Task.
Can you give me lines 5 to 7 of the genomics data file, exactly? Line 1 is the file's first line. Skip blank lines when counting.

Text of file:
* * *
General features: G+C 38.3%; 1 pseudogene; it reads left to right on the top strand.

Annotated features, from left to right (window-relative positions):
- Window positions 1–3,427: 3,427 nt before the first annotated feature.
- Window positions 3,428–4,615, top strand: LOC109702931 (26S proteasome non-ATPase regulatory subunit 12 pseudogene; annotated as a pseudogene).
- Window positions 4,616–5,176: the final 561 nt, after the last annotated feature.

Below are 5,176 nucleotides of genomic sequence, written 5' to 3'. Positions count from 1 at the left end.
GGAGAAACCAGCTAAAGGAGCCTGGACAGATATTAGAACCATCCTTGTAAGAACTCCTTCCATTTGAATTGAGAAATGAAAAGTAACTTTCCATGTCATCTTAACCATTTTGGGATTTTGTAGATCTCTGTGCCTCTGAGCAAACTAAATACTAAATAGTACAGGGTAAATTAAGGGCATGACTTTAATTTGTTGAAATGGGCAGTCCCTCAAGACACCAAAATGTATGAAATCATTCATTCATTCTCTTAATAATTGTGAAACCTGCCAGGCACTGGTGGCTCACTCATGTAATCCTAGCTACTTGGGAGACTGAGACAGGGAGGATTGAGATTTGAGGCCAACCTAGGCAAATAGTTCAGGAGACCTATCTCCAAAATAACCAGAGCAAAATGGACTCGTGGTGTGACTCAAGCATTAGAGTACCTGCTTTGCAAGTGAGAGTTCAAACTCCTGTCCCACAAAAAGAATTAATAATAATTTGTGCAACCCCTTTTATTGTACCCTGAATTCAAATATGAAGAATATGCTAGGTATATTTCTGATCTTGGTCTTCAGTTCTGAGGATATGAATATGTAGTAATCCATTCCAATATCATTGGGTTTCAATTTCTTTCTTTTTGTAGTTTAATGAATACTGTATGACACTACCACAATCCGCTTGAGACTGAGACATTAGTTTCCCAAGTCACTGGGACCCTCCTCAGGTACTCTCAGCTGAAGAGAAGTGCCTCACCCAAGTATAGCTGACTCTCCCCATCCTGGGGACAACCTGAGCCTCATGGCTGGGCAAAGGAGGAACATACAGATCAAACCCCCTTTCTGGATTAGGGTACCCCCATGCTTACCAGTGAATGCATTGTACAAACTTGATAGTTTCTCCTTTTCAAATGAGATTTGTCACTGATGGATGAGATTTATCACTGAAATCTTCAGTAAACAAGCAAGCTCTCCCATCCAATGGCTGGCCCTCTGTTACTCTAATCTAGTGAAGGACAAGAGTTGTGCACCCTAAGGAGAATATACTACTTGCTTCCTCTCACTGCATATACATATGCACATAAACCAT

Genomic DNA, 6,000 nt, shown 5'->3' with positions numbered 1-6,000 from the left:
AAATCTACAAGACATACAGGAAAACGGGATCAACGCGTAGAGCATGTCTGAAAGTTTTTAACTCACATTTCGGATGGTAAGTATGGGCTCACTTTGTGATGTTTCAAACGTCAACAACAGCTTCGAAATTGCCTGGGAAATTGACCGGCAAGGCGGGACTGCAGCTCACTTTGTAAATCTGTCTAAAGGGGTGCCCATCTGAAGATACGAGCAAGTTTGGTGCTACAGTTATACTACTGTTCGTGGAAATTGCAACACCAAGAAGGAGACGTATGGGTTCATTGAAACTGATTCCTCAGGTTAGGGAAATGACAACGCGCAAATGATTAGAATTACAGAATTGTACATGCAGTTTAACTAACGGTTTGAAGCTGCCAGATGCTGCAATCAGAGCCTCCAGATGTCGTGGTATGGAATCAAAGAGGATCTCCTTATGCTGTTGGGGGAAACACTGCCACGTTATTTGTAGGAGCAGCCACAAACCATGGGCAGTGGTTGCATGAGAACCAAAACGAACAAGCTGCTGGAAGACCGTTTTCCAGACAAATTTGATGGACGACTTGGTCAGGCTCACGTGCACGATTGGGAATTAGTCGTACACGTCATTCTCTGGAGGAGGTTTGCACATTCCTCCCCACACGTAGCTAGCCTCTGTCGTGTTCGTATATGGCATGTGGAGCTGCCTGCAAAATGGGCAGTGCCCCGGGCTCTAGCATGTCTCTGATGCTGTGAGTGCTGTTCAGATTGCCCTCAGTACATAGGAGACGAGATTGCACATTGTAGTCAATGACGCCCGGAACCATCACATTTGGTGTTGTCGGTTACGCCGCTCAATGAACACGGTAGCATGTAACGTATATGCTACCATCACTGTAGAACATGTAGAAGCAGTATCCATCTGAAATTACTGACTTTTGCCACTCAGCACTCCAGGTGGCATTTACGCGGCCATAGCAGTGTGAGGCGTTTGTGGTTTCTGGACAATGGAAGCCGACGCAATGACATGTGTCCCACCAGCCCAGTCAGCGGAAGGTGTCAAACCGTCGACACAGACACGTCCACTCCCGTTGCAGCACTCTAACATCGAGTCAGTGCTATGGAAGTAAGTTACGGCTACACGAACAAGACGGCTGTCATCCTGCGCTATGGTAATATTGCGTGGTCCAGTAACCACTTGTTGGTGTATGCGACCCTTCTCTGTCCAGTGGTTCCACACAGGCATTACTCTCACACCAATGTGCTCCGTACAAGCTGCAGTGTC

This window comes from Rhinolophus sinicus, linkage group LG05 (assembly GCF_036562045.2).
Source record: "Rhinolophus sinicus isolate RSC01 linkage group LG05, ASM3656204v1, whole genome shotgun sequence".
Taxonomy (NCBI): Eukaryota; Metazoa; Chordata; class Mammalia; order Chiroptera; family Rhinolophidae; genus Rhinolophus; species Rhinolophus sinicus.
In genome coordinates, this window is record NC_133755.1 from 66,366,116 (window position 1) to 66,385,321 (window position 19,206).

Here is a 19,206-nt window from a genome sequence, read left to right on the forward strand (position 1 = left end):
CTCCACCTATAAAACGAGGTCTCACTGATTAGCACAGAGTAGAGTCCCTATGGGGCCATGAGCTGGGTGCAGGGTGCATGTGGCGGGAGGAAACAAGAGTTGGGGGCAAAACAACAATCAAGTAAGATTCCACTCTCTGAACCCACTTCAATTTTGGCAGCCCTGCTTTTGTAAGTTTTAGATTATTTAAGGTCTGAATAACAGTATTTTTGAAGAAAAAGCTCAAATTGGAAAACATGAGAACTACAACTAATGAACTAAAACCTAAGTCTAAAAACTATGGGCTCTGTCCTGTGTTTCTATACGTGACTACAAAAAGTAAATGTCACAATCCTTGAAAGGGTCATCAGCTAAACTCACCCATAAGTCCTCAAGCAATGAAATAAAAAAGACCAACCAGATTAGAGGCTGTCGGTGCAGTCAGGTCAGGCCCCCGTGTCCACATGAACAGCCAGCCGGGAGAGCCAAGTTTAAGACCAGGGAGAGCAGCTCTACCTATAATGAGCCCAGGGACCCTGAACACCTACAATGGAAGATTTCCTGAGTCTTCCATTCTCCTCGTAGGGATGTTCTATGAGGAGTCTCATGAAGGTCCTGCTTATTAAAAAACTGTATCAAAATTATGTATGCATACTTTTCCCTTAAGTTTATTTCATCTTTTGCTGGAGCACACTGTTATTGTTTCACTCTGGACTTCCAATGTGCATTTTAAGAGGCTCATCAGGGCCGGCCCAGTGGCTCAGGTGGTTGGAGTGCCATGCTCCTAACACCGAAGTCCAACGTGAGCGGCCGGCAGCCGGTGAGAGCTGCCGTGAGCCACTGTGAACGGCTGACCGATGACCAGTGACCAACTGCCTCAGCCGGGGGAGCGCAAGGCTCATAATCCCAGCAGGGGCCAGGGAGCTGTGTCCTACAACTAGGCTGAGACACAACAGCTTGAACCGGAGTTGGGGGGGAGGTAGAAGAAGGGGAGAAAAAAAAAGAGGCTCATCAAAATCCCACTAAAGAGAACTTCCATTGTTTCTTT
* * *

- Window positions 4,616–5,176: the final 561 nt, after the last annotated feature.

Below are 5,176 nucleotides of genomic sequence, written 5' to 3'. Positions count from 1 at the left end.
GGAGAAACCAGCTAAAGGAGCCTGGACAGATATTAGAACCATCCTTGTAAGAACTCCTTCCATTTGAATTGAGAAATGAAAAGTAACTTTCCATGTCATCTTAACCATTTTGGGATTTTGTAGATCTCTGTGCCTCTGAGCAAACTAAATACTAAATAGTACAGGGTAAATTAAGGGCATGACTTTAATTTGTTGAAATGGGCAGTCCCTCAAGACACCAAAATGTATGAAATCATTCATTCATTCTCTTAATAATTGTGAAACCTGCCAGGCACTGGTGGCTCACTCATGTAATCCTAGCTACTTGGGAGACTGAGACAGGGAGGATTGAGATTTGAGGCCAACCTAGGCAAATAGTTCAGGAGACCTATCTCCAAAATAACCAGAGCAAAATGGACTCGTGGTGTGACTCAAGCATTAGAGTACCTGCTTTGCAAGTGAGAGTTCAAACTCCTGTCCCACAAAAAGAATTAATAATAATTTGTGCAACCCCTTTTATTGTACCCTGAATTCAAATATGAAGAATATGCTAGGTATATTTCTGATCTTGGTCTTCAGTTCTGAGGATATGAATATGTAGTAATCCATTCCAATATCATTGGGTTTCAATTTCTTTCTTTTTGTAGTTTAATGAATACTGTATGACACTACCACAATCCGCTTGAGACTGAGACATTAGTTTCCCAAGTCACTGGGACCCTCCTCAGGTACTCTCAGCTGAAGAGAAGTGCCTCACCCAAGTATAGCTGACTCTCCCCATCCTGGGGACAACCTGAGCCTCATGGCTGGGCAAAGGAGGAACATACAGATCAAACCCCCTTTCTGGATTAGGGTACCCCCATGCTTACCAGTGAATGCATTGTACAAACTTGATAGTTTCTCCTTTTCAAATGAGATTTGTCACTGATGGATGAGATTTATCACTGAAATCTTCAGTAAACAAGCAAGCTCTCCCATCCAATGGCTGGCCCTCTGTTACTCTAATCTAGTGAAGGACAAGAGTTGTGCACCCTAAGGAGAATATACTACTTGCTTCCTCTCACTGCATATACATATGCACATAAACCAT